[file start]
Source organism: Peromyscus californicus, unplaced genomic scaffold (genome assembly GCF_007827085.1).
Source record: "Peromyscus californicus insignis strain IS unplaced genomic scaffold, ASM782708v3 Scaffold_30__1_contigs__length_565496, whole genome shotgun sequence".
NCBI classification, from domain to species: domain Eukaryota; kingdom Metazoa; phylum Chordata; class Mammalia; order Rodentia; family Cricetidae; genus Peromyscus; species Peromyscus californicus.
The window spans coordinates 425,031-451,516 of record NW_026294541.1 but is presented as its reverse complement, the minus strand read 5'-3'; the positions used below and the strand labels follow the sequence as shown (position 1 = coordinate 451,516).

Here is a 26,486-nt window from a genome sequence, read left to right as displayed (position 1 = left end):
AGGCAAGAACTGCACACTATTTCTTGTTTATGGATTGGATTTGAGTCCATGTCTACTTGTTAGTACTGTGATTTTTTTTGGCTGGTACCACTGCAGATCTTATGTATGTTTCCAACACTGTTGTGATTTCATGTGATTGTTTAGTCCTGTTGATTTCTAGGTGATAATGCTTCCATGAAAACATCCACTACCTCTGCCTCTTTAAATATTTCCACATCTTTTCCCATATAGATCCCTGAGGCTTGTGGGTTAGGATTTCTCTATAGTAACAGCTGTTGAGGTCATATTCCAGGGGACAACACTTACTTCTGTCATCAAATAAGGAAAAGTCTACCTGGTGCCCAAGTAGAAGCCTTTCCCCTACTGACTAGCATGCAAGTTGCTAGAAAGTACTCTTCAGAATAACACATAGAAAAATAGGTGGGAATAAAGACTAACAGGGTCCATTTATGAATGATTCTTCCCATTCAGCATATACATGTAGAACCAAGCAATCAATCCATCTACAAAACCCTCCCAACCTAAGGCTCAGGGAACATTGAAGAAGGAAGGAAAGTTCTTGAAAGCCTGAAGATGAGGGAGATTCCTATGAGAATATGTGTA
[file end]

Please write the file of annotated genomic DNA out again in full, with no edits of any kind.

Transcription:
Source organism: Peromyscus californicus, unplaced genomic scaffold (genome assembly GCF_007827085.1).
Source record: "Peromyscus californicus insignis strain IS unplaced genomic scaffold, ASM782708v3 Scaffold_30__1_contigs__length_565496, whole genome shotgun sequence".
NCBI classification, from domain to species: domain Eukaryota; kingdom Metazoa; phylum Chordata; class Mammalia; order Rodentia; family Cricetidae; genus Peromyscus; species Peromyscus californicus.
The window spans coordinates 425,031-451,516 of record NW_026294541.1 but is presented as its reverse complement, the minus strand read 5'-3'; the positions used below and the strand labels follow the sequence as shown (position 1 = coordinate 451,516).

Here is a 26,486-nt window from a genome sequence, read left to right as displayed (position 1 = left end):
AGGCAAGAACTGCACACTATTTCTTGTTTATGGATTGGATTTGAGTCCATGTCTACTTGTTAGTACTGTGATTTTTTTTGGCTGGTACCACTGCAGATCTTATGTATGTTTCCAACACTGTTGTGATTTCATGTGATTGTTTAGTCCTGTTGATTTCTAGGTGATAATGCTTCCATGAAAACATCCACTACCTCTGCCTCTTTAAATATTTCCACATCTTTTCCCATATAGATCCCTGAGGCTTGTGGGTTAGGATTTCTCTATAGTAACAGCTGTTGAGGTCATATTCCAGGGGACAACACTTACTTCTGTCATCAAATAAGGAAAAGTCTACCTGGTGCCCAAGTAGAAGCCTTTCCCCTACTGACTAGCATGCAAGTTGCTAGAAAGTACTCTTCAGAATAACACATAGAAAAATAGGTGGGAATAAAGACTAACAGGGTCCATTTATGAATGATTCTTCCCATTCAGCATATACATGTAGAACCAAGCAATCAATCCATCTACAAAACCCTCCCAACCTAAGGCTCAGGGAACATTGAAGAAGGAAGGAAAGTTCTTGAAAGCCTGAAGATGAGGGAGATTCCTATGAGAATATGTGTA